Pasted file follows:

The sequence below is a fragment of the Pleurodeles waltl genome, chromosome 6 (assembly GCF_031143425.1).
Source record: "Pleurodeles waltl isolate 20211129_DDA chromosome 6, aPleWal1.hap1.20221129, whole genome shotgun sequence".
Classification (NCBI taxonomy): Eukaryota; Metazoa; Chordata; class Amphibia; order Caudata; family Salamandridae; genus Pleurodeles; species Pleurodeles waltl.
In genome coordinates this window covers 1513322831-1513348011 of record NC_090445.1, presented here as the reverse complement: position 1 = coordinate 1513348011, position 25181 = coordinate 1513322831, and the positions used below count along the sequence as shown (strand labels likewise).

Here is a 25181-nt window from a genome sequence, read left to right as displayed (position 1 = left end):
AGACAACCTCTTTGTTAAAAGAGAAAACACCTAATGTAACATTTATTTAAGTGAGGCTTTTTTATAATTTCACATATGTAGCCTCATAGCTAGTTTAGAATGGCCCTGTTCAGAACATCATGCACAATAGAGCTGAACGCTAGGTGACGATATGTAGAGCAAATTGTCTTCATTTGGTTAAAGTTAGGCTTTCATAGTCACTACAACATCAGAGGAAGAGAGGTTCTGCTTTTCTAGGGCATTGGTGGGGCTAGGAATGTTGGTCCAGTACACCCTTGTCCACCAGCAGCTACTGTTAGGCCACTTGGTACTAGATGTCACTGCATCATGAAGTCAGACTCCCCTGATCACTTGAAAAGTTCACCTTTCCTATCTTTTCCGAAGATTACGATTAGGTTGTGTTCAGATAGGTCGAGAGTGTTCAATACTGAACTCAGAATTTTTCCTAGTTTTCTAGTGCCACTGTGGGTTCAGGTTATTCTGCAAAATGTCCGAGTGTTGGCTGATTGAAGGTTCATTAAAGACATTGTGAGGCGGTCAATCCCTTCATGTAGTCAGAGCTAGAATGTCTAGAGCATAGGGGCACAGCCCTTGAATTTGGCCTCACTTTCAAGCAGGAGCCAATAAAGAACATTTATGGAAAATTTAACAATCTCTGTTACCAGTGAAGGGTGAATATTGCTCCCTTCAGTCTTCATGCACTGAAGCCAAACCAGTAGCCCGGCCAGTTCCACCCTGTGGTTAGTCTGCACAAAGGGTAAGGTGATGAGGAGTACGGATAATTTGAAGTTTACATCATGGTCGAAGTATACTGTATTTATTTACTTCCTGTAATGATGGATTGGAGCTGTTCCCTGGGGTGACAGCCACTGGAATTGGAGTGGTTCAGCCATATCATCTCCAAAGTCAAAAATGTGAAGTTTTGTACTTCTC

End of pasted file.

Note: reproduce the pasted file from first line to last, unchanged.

The sequence below is a fragment of the Pleurodeles waltl genome, chromosome 6 (assembly GCF_031143425.1).
Source record: "Pleurodeles waltl isolate 20211129_DDA chromosome 6, aPleWal1.hap1.20221129, whole genome shotgun sequence".
Classification (NCBI taxonomy): Eukaryota; Metazoa; Chordata; class Amphibia; order Caudata; family Salamandridae; genus Pleurodeles; species Pleurodeles waltl.
In genome coordinates this window covers 1513322831-1513348011 of record NC_090445.1, presented here as the reverse complement: position 1 = coordinate 1513348011, position 25181 = coordinate 1513322831, and the positions used below count along the sequence as shown (strand labels likewise).

Here is a 25181-nt window from a genome sequence, read left to right as displayed (position 1 = left end):
AGACAACCTCTTTGTTAAAAGAGAAAACACCTAATGTAACATTTATTTAAGTGAGGCTTTTTTATAATTTCACATATGTAGCCTCATAGCTAGTTTAGAATGGCCCTGTTCAGAACATCATGCACAATAGAGCTGAACGCTAGGTGACGATATGTAGAGCAAATTGTCTTCATTTGGTTAAAGTTAGGCTTTCATAGTCACTACAACATCAGAGGAAGAGAGGTTCTGCTTTTCTAGGGCATTGGTGGGGCTAGGAATGTTGGTCCAGTACACCCTTGTCCACCAGCAGCTACTGTTAGGCCACTTGGTACTAGATGTCACTGCATCATGAAGTCAGACTCCCCTGATCACTTGAAAAGTTCACCTTTCCTATCTTTTCCGAAGATTACGATTAGGTTGTGTTCAGATAGGTCGAGAGTGTTCAATACTGAACTCAGAATTTTTCCTAGTTTTCTAGTGCCACTGTGGGTTCAGGTTATTCTGCAAAATGTCCGAGTGTTGGCTGATTGAAGGTTCATTAAAGACATTGTGAGGCGGTCAATCCCTTCATGTAGTCAGAGCTAGAATGTCTAGAGCATAGGGGCACAGCCCTTGAATTTGGCCTCACTTTCAAGCAGGAGCCAATAAAGAACATTTATGGAAAATTTAACAATCTCTGTTACCAGTGAAGGGTGAATATTGCTCCCTTCAGTCTTCATGCACTGAAGCCAAACCAGTAGCCCGGCCAGTTCCACCCTGTGGTTAGTCTGCACAAAGGGTAAGGTGATGAGGAGTACGGATAATTTGAAGTTTACATCATGGTCGAAGTATACTGTATTTATTTACTTCCTGTAATGATGGATTGGAGCTGTTCCCTGGGGTGACAGCCACTGGAATTGGAGTGGTTCAGCCATATCATCTCCAAAGTCAAAAATGTGAAGTTTTGTACTTCTC